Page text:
How to clean a child’s vulva and vagina

Cleaning a child’s vulva is pretty straightforward:

When not in a bath or shower

With a damp (just with plain water, as wet as it needs to be to get the job done) cloth, firmly but gently wipe the entire outside of visible soiling, and then in between the outer labia and inner labia as required. Make sure all the poop is off. Dry off with air or a dry cloth or towel, but don’t rub hard. It doesn’t have to be like the desert; just dry enough.

In a bath or shower

If it’s bath time, be very careful not to get soap inside the vagina – it really stings like crazy. Bubble baths can do this, so be really choosy what you put in the bath with your kid. The protective layer can easily get chewed off by harsh soaps and body washes and bubble baths. Kids are famous for their bubble baths, but remember that the more foamy something is, the more sodium laurel/laureth sulphate it contains – an irritant.

Teach your child as they grow to clean their own vulva by running a washcloth up each side of the labia, between the inner and outer labia. Show them exactly where this is, and explain what each part is called and why it’s important to clean in there, but also why it’s important not to use soap in there. Rinsing off is very important as you don’t want soap on the skin all day.

The vagina cleans itself, so unless there is something up there (like poo), just don’t bother, and never, ever use soap inside the vagina. It is like you don’t need to clean your lungs or your eyes – the flesh is pure mucous membrane, and it organises its own business very well on its own.

Tips when cleaning a child’s genitals:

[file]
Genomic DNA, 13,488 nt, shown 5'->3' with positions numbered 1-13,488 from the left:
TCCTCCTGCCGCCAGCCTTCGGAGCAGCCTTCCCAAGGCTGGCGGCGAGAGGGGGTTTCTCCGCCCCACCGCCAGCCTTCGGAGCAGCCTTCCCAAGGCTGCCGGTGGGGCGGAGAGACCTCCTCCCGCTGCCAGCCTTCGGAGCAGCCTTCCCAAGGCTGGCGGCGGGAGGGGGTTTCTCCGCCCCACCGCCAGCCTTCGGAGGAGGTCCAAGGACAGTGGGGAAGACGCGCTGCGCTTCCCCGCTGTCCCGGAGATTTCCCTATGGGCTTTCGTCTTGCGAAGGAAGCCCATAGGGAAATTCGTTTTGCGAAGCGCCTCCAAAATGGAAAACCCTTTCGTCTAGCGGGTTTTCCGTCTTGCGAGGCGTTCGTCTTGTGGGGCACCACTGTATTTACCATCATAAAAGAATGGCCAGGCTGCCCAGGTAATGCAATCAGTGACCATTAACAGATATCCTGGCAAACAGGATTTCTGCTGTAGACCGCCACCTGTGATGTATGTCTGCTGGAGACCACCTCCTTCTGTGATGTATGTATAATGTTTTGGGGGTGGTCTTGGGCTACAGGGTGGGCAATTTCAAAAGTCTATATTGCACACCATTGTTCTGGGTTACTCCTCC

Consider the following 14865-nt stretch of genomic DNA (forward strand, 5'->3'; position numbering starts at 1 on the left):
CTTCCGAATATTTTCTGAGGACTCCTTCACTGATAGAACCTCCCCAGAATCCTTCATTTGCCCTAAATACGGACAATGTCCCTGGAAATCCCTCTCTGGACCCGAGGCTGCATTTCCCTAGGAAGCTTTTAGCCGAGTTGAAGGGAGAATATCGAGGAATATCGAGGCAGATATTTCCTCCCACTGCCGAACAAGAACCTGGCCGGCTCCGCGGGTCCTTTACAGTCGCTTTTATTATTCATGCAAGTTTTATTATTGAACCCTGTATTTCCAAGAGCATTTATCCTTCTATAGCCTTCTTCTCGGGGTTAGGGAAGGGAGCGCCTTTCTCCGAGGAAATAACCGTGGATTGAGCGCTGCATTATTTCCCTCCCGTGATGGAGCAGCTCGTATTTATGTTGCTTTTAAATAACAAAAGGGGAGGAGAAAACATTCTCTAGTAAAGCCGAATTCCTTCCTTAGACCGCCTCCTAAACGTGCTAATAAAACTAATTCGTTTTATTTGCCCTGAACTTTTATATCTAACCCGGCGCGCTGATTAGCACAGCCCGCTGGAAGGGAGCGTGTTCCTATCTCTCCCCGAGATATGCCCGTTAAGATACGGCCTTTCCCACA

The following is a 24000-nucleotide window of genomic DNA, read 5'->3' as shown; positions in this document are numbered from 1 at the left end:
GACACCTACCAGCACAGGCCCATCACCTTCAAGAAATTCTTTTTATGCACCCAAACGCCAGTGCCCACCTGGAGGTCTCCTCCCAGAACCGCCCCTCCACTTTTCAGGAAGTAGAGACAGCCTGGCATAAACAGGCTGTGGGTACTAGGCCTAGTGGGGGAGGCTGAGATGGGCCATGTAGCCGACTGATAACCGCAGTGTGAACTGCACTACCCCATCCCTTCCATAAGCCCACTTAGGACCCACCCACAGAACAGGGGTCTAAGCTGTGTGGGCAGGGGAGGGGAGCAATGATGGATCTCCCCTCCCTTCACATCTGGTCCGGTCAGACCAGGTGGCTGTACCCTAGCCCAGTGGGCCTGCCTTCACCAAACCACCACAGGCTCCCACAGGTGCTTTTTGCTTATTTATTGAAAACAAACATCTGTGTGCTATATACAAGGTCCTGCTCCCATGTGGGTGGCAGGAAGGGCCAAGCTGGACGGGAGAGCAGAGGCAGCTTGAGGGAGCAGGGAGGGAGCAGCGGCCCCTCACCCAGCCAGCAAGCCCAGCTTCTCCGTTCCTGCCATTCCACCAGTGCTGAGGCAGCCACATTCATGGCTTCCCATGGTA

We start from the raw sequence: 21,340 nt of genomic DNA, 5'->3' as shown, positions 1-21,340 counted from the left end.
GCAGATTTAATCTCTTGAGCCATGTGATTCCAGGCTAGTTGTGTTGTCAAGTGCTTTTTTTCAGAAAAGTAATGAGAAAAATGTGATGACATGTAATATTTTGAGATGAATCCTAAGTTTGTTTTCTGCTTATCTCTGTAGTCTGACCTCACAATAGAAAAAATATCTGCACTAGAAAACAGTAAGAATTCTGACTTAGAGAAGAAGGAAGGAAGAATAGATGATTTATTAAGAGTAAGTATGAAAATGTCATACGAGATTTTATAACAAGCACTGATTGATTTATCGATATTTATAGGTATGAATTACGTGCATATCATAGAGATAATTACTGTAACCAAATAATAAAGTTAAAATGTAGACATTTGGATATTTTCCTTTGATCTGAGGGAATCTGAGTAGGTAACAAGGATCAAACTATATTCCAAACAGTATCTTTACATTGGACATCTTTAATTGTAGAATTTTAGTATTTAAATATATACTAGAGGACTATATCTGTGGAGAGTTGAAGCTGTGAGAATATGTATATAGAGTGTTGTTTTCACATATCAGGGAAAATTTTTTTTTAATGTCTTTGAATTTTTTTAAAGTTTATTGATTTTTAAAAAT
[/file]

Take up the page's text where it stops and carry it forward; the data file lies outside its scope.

• Don’t leave a child in wet underwear for long periods of time, as urine or faeces will irritate the skin due to its acidic nature.
  • Kids love to put dirty fingers everywhere, so try to teach your child to keep poo and other germs away from her vagina – infections are not fun.
  • Use the correct names for her body parts: vagina and labia and vulva are good places to start. “Down there” is vague.
  • Don’t use drying soaps. The body naturally has a layer of protective oils on it, including the vulva.
  • Avoid use of baby wipes – there is mounting evidence that they cause more damage than they are worth. Plain warm water is pretty good at most things.
  • If your kid has rashes or eczema, be gentle.
  • Talk to your child, where appropriate, about their body and name all the parts. Get used to saying vulva, labia, vagina. Just do it.

As your daughter grows, she’ll want to do everything herself, so there is not a great chance that you’ll be washing her vulva for very long. Keep your eye out, however, and do spot checks every now and again to make sure there is no build-up of gunk between the folds.

If you have any questions about your daughter’s vagina, ask Aunt Vadge – she knows everything.

 

 

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